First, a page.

Want data? Scoop up those lost USB keys

Study finds none encrypted, most have data, two-thirds infected

Lucky dip! Lost USB keys bought at NSW RailCorp's lost property auction yield personal data. (Photo: Sophos)

Lucky dip! Lost USB keys bought at NSW RailCorp's lost property auction yield personal data. (Photo: Sophos)

Lost USB memory keys make such rich and easy pickings for personal data that criminals must surely be onto this scam already. Their only risk is getting infected by the damn things.

In a study of 50 devices bought at the NSW RailCorp lost property auction in Sydney released today, Sophos found that none were encrypted or contained encrypted files, yet "many" contained personal or business information.

"We acquired these lawfully and now we've got them," Paul Ducklin, Sophos' head of technology for the Asia-Pacific region, told CSO Online.

Ducklin's lucky dip yielded lists of tax deductions, CVs and job applications, family photos and business data such as AutoCAD drawings, source code — and even the minutes of an activists' meeting.

"The good part is that we didn't find any obvious 'smoking guns'," Ducklin wrote in the report, "There were no visible plans for nuclear submarines, no insider trading tips, no credit card dumps, no criminal plots, and no US State Department cables dating back to the 1970s."

However two-thirds of the USB keys contained malware, mostly Mal/AutoInf-A autorun worms (16), Mal/Palevo-A (15), Mal/Inject-H (13), Mal/VB-AD (4) and others. The worst example had six different infections.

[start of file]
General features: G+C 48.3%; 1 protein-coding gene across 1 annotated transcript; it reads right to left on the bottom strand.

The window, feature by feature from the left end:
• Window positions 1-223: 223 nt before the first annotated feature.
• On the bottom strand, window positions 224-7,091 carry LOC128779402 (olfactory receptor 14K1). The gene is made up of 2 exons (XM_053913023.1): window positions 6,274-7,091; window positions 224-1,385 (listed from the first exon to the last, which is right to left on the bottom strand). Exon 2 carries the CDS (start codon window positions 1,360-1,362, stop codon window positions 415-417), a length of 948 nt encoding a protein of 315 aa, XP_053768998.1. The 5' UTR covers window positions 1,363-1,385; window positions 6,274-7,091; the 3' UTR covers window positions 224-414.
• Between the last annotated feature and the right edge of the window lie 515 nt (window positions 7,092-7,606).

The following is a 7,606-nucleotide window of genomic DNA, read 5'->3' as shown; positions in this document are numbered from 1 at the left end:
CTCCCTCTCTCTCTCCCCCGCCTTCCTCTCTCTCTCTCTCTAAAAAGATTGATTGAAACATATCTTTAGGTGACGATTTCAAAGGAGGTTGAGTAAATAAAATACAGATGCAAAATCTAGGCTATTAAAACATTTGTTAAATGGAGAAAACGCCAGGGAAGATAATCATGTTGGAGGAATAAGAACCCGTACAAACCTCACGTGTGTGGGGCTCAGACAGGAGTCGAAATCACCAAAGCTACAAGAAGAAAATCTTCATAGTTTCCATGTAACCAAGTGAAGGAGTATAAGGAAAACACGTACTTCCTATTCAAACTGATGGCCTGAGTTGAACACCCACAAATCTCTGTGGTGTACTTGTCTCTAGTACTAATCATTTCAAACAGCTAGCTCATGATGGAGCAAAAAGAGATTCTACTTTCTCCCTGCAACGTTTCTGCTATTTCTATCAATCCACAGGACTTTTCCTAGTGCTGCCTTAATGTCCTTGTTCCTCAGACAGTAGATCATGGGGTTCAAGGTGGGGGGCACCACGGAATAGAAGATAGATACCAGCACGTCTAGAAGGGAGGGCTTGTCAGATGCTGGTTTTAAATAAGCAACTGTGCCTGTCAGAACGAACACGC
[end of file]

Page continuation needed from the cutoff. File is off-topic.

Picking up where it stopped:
Ducklin wrote simple scripts on a netbook to take an image of each key without altering its data, check it for malware, and search for files. He chose to learn as little as possible yet still make the point.

Sophos didn't search for keywords across slack space or attempt to reconstruct deleted files. Nor did they search on the Spotlight indexing data on the nine keys that had clearly been used under OS X.

Imaging the keys was the slowest part, with data transfer speeds ranging from 7.5 megabytes per second (MBps) to 20MBps. Most were slower than the average hard drive.

"There wasn't any forensic art and science about this," Duckin said. Criminals could easily organise it on a mass scale.

"This could be done by someone who knew no more than how to open the lid of a laptop and insert USB keys," he said.

"You can image a key and then put it back. Apart from the fact that there are fingerprints on the key, or that it went missing for a while, no-one would know."

Contact Stilgherrian at Stil@stilgherrian.com or follow him on Twitter at @stilgherrian

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